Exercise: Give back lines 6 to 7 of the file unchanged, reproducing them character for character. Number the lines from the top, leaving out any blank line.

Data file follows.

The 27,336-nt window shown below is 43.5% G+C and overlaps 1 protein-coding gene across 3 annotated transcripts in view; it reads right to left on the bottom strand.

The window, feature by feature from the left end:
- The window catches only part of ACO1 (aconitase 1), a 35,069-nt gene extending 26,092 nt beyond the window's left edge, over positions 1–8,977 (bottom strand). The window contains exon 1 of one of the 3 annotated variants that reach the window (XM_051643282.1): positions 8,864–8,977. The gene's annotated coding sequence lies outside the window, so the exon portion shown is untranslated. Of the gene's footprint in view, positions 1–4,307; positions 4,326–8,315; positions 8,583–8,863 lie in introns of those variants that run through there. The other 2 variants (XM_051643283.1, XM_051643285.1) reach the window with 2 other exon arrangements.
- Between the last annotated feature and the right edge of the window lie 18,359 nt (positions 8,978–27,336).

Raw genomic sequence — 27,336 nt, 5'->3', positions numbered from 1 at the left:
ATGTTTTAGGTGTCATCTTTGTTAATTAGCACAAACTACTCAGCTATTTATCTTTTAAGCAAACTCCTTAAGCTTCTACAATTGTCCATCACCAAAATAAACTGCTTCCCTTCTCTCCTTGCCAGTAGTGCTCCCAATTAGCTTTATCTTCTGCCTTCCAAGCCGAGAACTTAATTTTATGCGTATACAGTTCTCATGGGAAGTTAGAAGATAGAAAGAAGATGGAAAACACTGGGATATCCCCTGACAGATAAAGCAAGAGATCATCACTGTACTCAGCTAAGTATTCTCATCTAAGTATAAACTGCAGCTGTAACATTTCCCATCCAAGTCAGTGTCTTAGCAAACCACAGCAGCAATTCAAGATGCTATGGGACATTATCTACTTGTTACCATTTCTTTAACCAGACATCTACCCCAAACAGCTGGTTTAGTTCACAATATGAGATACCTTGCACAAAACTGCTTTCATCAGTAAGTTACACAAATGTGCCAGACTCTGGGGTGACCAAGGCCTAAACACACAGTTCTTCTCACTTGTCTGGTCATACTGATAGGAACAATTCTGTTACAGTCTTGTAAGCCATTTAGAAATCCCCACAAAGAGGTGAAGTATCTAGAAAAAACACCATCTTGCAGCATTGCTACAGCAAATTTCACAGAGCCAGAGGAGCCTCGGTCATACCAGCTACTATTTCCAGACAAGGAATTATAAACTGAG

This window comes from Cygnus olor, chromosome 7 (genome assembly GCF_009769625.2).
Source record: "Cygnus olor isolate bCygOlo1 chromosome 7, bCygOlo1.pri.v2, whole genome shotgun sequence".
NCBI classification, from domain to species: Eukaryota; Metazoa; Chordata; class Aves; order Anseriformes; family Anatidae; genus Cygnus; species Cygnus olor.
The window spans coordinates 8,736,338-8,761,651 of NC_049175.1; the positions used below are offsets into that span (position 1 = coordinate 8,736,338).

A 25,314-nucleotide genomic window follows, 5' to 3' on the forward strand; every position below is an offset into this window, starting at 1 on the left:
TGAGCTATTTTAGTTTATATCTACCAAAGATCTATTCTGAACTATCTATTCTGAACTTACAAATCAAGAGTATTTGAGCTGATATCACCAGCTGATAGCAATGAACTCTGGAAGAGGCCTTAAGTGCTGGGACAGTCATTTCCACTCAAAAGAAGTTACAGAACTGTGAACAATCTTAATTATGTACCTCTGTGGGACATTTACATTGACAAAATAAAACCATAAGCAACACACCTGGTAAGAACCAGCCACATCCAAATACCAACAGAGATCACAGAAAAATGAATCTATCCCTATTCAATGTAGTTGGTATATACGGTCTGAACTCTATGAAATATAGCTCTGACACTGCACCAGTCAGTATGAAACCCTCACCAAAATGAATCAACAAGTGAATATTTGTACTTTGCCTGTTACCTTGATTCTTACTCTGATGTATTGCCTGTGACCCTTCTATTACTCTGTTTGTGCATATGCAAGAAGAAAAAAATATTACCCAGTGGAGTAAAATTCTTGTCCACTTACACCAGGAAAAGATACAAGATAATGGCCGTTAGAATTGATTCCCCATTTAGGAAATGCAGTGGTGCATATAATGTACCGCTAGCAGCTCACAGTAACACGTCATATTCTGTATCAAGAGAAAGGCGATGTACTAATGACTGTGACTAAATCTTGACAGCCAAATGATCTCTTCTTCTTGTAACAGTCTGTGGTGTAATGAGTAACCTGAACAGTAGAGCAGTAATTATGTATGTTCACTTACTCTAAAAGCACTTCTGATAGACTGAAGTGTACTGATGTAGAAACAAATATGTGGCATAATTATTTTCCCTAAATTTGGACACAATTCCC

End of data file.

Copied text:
ATGTTTTAGGTGTCATCTTTGTTAATTAGCACAAACTACTCAGCTATTTATCTTTTAAGCAAACTCCTTAAGCTTCTACAATTGTCCATCACCAAAATAAACTGCTTCCCTTCTCTCCTTGCCAGTAGTGCTCCCAATTAGCTTTATCTTCTGCCTTCCAAGCCGAGAACTTAATTTTATGCGTATACAGTTCTCATGGGAAGTTAGAAGATAGAAAGAAGATGGAAAACACTGGGATATCCCCTGACAGATAAAGCAAGAGATCATCACTGTACTCAGCTAAGTATTCTCATCTAAGTATAAACTGCAGCTGTAACATTTCCCATCCAAGTCAGTGTCTTAGCAAACCACAGCAGCAATTCAAGATGCTATGGGACATTATCTACTTGTTACCATTTCTTTAACCAGACATCTACCCCAAACAGCTGGTTTAGTTCACAATATGAGATACCTTGCACAAAACTGCTTTCATCAGTAAGTTACACAAATGTGCCAGACTCTGGGGTGACCAAGGCCTAAACACACAGTTCTTCTCACTTGTCTGGTCATACTGATAGGAACAATTCTGTTACAGTCTTGTAAGCCATTTAGAAATCCCCACAAAGAGGTGAAGTATCTAGAAAAAACACCATCTTGCAGCATTGCTACAGCAAATTTCACAGAGCCAGAGGAGCCTCGGTCATACCAGCTACTATTTCCAGACAAGGAATTATAAACTGAG

This window comes from Cygnus olor, chromosome 7 (genome assembly GCF_009769625.2).